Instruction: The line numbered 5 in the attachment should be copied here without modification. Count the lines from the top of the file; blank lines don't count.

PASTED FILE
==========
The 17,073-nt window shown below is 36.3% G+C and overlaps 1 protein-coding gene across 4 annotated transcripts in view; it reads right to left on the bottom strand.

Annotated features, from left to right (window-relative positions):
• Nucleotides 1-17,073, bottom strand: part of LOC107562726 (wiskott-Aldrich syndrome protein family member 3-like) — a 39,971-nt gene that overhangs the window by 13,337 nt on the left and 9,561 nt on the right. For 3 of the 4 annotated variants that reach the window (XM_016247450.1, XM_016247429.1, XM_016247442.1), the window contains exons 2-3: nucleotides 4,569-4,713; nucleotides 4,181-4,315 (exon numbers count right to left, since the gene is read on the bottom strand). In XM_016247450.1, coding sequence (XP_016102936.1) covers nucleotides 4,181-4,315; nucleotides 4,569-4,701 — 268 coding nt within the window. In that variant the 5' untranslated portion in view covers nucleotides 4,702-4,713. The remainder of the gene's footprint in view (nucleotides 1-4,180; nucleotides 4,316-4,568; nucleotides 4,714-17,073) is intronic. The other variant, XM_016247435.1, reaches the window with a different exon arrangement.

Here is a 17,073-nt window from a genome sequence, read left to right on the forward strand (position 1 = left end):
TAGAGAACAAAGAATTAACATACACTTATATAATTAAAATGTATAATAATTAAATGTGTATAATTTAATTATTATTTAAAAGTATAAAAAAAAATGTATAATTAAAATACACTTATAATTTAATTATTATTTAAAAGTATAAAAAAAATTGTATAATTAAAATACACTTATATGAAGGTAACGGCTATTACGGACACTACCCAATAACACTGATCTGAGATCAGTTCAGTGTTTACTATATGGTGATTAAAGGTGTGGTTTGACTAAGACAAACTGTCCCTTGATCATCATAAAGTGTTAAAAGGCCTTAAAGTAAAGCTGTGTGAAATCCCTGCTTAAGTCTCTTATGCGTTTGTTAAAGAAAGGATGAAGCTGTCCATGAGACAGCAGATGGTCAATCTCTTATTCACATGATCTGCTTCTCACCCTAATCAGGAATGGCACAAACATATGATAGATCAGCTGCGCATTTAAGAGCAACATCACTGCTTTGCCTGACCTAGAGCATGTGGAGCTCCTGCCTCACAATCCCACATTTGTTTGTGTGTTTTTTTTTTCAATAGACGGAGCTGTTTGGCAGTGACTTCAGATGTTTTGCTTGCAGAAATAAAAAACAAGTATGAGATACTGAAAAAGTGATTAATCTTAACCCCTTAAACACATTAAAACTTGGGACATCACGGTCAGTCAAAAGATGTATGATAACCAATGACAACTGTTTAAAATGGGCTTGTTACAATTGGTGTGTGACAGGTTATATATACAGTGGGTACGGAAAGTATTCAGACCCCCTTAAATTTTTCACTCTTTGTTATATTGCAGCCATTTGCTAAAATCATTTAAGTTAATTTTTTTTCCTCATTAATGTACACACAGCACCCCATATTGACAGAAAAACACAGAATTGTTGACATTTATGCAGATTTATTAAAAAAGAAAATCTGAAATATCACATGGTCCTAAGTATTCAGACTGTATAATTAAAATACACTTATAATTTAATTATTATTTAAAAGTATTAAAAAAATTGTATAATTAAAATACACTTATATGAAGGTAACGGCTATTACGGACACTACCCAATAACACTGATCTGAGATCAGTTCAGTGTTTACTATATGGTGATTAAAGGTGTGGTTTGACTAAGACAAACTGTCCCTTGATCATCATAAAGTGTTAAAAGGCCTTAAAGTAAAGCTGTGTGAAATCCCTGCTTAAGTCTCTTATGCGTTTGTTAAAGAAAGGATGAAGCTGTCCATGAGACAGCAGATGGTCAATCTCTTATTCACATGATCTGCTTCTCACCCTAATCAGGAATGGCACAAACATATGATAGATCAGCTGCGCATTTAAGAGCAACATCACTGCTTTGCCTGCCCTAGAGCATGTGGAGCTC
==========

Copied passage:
TAGAGAACAAAGAATTAACATACACTTATATAATTAAAATGTATAATAATTAAATGTGTATAATTTAATTATTATTTAAAAGTATAAAAAAAAATGTATAATTAAAATACACTTATAATTTAATTATTATTTAAAAGTATAAAAAAAATTGTATAATTAAAATACACTTATATGAAGGTAACGGCTATTACGGACACTACCCAATAACACTGATCTGAGATCAGTTCAGTGTTTACTATATGGTGATTAAAGGTGTGGTTTGACTAAGACAAACTGTCCCTTGATCATCATAAAGTGTTAAAAGGCCTTAAAGTAAAGCTGTGTGAAATCCCTGCTTAAGTCTCTTATGCGTTTGTTAAAGAAAGGATGAAGCTGTCCATGAGACAGCAGATGGTCAATCTCTTATTCACATGATCTGCTTCTCACCCTAATCAGGAATGGCACAAACATATGATAGATCAGCTGCGCATTTAAGAGCAACATCACTGCTTTGCCTGACCTAGAGCATGTGGAGCTCCTGCCTCACAATCCCACATTTGTTTGTGTGTTTTTTTTTTCAATAGACGGAGCTGTTTGGCAGTGACTTCAGATGTTTTGCTTGCAGAAATAAAAAACAAGTATGAGATACTGAAAAAGTGATTAATCTTAACCCCTTAAACACATTAAAACTTGGGACATCACGGTCAGTCAAAAGATGTATGATAACCAATGACAACTGTTTAAAATGGGCTTGTTACAATTGGTGTGTGACAGGTTATATATACAGTGGGTACGGAAAGTATTCAGACCCCCTTAAATTTTTCACTCTTTGTTATATTGCAGCCATTTGCTAAAATCATTTAAGTTAATTTTTTTTCCTCATTAATGTACACACAGCACCCCATATTGACAGAAAAACACAGAATTGTTGACATTTATGCAGATTTATTAAAAAAGAAAATCTGAAATATCACATGGTCCTAAGTATTCAGACTGTATAATTAAAATACACTTATAATTTAATTATTATTTAAAAGTATTAAAAAAATTGTATAATTAAAATACACTTATATGAAGGTAACGGCTATTACGGACACTACCCAATAACACTGATCTGAGATCAGTTCAGTGTTTACTATATGGTGATTAAAGGTGTGGTTTGACTAAGACAAACTGTCCCTTGATCATCATAAAGTGTTAAAAGGCCTTAAAGTAAAGCTGTGTGAAATCCCTGCTTAAGTCTCTTATGCGTTTGTTAAAGAAAGGATGAAGCTGTCCATGAGACAGCAGATGGTCAATCTCTTATTCACATGATCTGCTTCTCACCCTAATCAGGAATGGCACAAACATATGATAGATCAGCTGCGCATTTAAGAGCAACATCACTGCTTTGCCTGCCCTAGAGCATGTGGAGCTC